I have to confess that, for a long time, I was a big Debian fan; this changed when I switched to the BSDs, but I still think that it is (one of) the best GNU/Linux distribution. This, and because its excellent hardware support, is why it's the main system on my iBook G3.

As a user, it's very common to install lots of packages just to try them, followed by a quick deinstallation when you realize they don't suit your needs. Unfortunately, following common procedures often leaves useless garbage in the file system.

The first annoying thing are installed packages that provide libraries but which aren't used by any other package. These are often called orphan packages and can be listed by using the deborphan utility (which must be installed first). Assuming you have it, do the following to remove all orphaned libraries:

# dpkg --purge $(deborphan)

Note that this in turn may obsolete other libraries, so rerun this command until deborphan prints nothing. Also, please bear in mind that this is dangerous if you have installed software from other means — not from Debian packages — as those libraries may still be used.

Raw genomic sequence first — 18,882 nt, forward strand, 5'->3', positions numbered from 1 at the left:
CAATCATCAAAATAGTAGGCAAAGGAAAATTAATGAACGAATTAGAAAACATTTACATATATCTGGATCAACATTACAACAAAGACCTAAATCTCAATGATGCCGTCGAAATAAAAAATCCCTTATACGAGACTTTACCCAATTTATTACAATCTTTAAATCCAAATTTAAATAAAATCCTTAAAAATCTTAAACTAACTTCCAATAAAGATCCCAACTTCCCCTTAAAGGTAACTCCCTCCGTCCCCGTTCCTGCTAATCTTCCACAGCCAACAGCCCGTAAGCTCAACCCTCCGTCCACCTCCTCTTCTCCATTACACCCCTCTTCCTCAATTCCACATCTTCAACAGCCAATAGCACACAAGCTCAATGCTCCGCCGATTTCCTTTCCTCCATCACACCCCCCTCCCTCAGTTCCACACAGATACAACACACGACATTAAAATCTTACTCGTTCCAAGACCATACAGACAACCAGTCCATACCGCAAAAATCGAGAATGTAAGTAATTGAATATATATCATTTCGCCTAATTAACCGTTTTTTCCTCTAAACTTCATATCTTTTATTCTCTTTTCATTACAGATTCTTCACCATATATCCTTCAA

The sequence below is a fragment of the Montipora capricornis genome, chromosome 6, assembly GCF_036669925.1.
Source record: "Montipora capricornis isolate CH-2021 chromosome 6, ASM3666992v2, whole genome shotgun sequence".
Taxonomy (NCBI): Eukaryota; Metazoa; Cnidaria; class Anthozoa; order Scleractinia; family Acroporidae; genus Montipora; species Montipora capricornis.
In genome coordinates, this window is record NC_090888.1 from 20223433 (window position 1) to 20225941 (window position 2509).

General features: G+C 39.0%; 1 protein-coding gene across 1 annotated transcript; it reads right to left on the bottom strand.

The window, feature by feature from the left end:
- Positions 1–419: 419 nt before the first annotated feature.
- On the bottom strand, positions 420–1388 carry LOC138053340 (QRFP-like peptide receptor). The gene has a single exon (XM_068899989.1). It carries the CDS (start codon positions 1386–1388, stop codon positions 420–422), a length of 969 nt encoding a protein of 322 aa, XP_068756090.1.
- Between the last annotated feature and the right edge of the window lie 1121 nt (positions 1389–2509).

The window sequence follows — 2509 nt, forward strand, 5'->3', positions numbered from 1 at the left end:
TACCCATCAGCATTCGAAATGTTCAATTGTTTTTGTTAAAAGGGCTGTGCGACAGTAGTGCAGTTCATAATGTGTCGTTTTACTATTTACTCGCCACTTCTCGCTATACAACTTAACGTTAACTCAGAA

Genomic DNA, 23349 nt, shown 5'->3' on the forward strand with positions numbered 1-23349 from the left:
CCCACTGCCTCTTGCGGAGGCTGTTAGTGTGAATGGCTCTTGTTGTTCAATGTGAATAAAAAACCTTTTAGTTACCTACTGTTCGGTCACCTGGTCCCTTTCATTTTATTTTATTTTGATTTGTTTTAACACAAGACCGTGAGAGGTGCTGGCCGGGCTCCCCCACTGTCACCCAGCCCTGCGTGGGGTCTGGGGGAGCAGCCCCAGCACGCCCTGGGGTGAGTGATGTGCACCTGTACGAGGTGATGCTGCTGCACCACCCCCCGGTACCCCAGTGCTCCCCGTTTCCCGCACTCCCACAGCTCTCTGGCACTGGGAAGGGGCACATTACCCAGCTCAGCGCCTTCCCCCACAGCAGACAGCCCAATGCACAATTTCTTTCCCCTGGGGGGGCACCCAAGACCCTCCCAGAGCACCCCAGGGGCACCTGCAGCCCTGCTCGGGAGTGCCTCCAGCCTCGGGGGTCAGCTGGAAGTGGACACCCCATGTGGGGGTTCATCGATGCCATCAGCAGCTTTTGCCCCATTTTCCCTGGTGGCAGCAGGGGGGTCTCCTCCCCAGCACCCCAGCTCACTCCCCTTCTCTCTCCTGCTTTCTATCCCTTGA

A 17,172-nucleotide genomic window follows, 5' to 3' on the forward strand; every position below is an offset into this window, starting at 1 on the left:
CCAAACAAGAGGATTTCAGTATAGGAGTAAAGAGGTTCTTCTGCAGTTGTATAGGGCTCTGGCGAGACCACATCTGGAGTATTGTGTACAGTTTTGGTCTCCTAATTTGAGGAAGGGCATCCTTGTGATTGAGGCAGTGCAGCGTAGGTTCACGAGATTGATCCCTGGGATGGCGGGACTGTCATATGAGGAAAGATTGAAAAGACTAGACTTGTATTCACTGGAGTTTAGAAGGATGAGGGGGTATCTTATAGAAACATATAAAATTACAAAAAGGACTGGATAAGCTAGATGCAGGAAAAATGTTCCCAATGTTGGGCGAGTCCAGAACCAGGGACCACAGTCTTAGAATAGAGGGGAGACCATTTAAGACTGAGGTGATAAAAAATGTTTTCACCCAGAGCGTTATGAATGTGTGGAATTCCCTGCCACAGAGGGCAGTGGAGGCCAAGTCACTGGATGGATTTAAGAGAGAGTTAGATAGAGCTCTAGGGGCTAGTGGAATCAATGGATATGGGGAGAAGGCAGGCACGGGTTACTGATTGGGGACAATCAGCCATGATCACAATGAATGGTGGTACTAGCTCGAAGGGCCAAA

Then we have obsolete configuration files. Whenever you remove a package, all its files are removed except the configuration ones, in case you did some modification you want to preserve during an eventual reinstallation. This may be OK in some scenarios but, personally, when I delete something I want it really gone. Here comes dpkg's --purge option to help, which removes all leftovers of a previously installed package.

But how to purge all configuration files from packages that were once installed? Just do the following:

# dpkg --purge $(dpkg --list | grep ^rc | awk '{ print $2; }')

This constructs a list of packages which are removed but still have their configuration files installed (denoted by the ^rc pattern) and passes this list to the package management utility to purge all obsolete files.

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